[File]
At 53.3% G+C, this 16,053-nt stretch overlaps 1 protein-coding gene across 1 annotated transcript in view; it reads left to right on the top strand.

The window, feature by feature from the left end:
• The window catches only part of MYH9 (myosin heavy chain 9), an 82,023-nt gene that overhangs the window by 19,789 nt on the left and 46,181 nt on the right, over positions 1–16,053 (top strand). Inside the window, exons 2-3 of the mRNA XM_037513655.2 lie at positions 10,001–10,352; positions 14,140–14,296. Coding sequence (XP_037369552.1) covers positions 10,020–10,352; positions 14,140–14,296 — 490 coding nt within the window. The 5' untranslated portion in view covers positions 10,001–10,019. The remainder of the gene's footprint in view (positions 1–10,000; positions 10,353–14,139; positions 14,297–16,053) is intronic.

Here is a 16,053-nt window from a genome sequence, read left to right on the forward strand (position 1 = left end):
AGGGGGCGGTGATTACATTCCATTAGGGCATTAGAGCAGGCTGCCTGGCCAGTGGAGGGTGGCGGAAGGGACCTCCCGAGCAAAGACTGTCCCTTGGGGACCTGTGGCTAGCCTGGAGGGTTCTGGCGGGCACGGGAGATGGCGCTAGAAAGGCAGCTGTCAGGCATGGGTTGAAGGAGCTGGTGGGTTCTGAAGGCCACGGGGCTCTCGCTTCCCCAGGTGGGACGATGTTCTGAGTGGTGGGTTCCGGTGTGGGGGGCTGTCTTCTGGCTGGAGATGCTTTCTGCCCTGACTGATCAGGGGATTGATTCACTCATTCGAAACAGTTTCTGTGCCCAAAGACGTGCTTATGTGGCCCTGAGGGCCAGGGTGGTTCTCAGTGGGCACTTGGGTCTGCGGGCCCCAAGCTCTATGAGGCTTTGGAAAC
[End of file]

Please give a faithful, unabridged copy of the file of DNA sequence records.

At 53.3% G+C, this 16,053-nt stretch overlaps 1 protein-coding gene across 1 annotated transcript in view; it reads left to right on the top strand.

The window, feature by feature from the left end:
• The window catches only part of MYH9 (myosin heavy chain 9), an 82,023-nt gene that overhangs the window by 19,789 nt on the left and 46,181 nt on the right, over positions 1–16,053 (top strand). Inside the window, exons 2-3 of the mRNA XM_037513655.2 lie at positions 10,001–10,352; positions 14,140–14,296. Coding sequence (XP_037369552.1) covers positions 10,020–10,352; positions 14,140–14,296 — 490 coding nt within the window. The 5' untranslated portion in view covers positions 10,001–10,019. The remainder of the gene's footprint in view (positions 1–10,000; positions 10,353–14,139; positions 14,297–16,053) is intronic.

Here is a 16,053-nt window from a genome sequence, read left to right on the forward strand (position 1 = left end):
AGGGGGCGGTGATTACATTCCATTAGGGCATTAGAGCAGGCTGCCTGGCCAGTGGAGGGTGGCGGAAGGGACCTCCCGAGCAAAGACTGTCCCTTGGGGACCTGTGGCTAGCCTGGAGGGTTCTGGCGGGCACGGGAGATGGCGCTAGAAAGGCAGCTGTCAGGCATGGGTTGAAGGAGCTGGTGGGTTCTGAAGGCCACGGGGCTCTCGCTTCCCCAGGTGGGACGATGTTCTGAGTGGTGGGTTCCGGTGTGGGGGGCTGTCTTCTGGCTGGAGATGCTTTCTGCCCTGACTGATCAGGGGATTGATTCACTCATTCGAAACAGTTTCTGTGCCCAAAGACGTGCTTATGTGGCCCTGAGGGCCAGGGTGGTTCTCAGTGGGCACTTGGGTCTGCGGGCCCCAAGCTCTATGAGGCTTTGGAAAC